The seminar will introduce you to the work of the Homer Multitext project. Our focus this year will be on Iliad 12 in the oldest complete manuscript of the Iliad, the Venetus A. Participants will work in teams of 2-3 student and faculty members to contribute to the first complete edition of the Venetus A ever. Our general pattern of work will begin each morning and afternoon with a group seminar session, followed by a break-out at midmorning and midafternoon to work in teams on the following projects.
All participants will contribute to two collective projects (introduced in more detail in Washington):
- the HMT project’s “total edition” of Iliad 12 in the Venetus A manuscript, a scholarly diplomatic edition of the Iliad text, the accompanying scholia (or scholarly notes) on the text, and all other features we find in the manuscript. Iliad 12 covers folios 154 verso through 163 verso in the Venetus A. Teams will be assigned a single page at a time. Because the quantity of scholia on each page varies greatly, it is possible that some teams will complete multiple lightly annotated pages in the same time another teams spends on a single page with dense commentary. With a little good fortune, we should come close to editing all of Iliad 12 while we are together in Washington, and hope to have a completed edition of Iliad 12 added to the HMT project’s central archive before the end of the summer.
- a jointly authored essay, “On the Composition of Some Greek Manuscripts. The Venetian Homer in 2014.” We will update a classic article on the Venetus A manuscript with digital citations of evidence.
In addition, individual groups will also work on a presentation to the rest of the seminar on one interesting research result from their editorial work.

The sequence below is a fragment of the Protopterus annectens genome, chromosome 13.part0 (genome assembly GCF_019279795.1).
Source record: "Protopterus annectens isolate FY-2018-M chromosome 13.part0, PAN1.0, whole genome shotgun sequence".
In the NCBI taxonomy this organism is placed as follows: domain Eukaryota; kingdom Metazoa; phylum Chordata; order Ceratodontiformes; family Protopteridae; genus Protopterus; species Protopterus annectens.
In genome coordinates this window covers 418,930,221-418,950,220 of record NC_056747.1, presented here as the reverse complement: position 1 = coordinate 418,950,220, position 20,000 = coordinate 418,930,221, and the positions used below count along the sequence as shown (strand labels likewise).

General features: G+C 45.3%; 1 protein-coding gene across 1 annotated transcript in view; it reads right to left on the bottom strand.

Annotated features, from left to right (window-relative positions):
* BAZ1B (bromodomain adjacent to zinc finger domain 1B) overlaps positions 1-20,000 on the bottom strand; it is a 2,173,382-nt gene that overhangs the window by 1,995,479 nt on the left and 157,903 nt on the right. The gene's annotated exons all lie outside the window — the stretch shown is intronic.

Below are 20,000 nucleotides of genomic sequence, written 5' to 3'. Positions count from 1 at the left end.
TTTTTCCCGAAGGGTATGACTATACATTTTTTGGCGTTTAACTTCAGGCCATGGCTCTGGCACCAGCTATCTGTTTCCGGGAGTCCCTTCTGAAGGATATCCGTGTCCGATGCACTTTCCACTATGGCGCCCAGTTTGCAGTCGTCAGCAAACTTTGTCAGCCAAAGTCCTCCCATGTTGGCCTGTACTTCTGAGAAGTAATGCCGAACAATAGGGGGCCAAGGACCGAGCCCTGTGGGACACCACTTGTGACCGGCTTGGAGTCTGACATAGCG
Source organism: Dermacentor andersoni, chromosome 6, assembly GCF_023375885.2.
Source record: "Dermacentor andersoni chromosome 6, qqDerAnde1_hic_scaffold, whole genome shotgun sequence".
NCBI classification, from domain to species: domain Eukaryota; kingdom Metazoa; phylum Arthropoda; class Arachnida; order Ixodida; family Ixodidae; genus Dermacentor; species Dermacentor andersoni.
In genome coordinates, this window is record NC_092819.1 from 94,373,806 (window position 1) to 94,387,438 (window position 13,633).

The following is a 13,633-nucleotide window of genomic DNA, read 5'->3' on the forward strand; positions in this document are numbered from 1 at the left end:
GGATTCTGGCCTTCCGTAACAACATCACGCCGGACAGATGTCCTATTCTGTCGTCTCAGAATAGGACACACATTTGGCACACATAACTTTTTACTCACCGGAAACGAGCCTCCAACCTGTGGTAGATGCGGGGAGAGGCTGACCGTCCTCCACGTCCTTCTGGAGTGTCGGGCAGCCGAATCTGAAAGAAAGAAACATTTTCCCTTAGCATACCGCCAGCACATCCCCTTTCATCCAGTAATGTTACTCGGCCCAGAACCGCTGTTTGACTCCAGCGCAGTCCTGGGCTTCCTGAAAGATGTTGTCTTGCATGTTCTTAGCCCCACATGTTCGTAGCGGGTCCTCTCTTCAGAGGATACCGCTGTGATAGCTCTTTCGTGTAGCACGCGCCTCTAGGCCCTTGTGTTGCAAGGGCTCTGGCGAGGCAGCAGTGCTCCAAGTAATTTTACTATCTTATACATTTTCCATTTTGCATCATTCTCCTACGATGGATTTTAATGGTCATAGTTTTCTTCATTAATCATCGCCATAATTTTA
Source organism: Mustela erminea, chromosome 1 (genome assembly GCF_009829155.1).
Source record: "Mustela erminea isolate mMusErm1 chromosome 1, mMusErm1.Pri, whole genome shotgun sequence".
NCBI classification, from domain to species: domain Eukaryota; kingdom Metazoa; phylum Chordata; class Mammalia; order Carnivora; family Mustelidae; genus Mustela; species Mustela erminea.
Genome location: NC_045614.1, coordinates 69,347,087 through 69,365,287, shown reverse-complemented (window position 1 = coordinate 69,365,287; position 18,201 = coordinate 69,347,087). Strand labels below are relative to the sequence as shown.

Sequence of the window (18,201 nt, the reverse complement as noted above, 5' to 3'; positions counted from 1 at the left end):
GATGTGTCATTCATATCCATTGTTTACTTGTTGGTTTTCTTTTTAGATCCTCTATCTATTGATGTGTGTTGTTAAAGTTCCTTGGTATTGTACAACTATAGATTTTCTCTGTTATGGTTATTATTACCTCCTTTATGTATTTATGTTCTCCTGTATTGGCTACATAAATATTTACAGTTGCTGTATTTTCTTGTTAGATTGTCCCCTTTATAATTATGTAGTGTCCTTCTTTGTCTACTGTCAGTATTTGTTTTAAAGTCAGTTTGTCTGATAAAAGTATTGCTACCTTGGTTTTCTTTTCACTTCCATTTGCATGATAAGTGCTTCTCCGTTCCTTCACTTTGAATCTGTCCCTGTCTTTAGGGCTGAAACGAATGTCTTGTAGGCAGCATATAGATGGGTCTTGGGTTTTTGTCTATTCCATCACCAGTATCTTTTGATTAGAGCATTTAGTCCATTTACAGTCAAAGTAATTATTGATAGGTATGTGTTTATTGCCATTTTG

Greek skills covered in summer 2014 workshop
The seminar will introduce participants to the oral origins of Homeric poetry, and to the historical transmission of the Homeric poems. We will see how that historical transmission leads to a multitextual perspective on the Iliad, and to the conclusion that in 2014 only a digital multitext can fully express a multitextual archive.
Students with any level of prior background in Greek are welcome. All participants will be introduced to the distinctive language and style of the scholarly Greek we find in the scholia.
Technical skills covered in summer 2014 workshop
No specific technical background is assumed. In the course of the seminar, all participants will become familiar with the following specific technical skills:
- using version control (
git) to manage collaborative work
- using virtual machine software (Virutal Box, provisioned by Vagrant) to work in a standard computing environment
- using the
bashshell to work in a POSIX system (Linux, Unix)
- citing scholarly resources with URN notation (CTS URNs, and CITE Object URNs)
- using markdown together with URN notation to format your own writing
- creating interactive slide decks, pdfs and web sites from markdown source
- editing texts in TEI-conformant XML
- brief introduction to statistical approaches to document classification and topic modelling (with R)
Additional technical topics may be offered in optional sessions, depending on the background and interests of participants.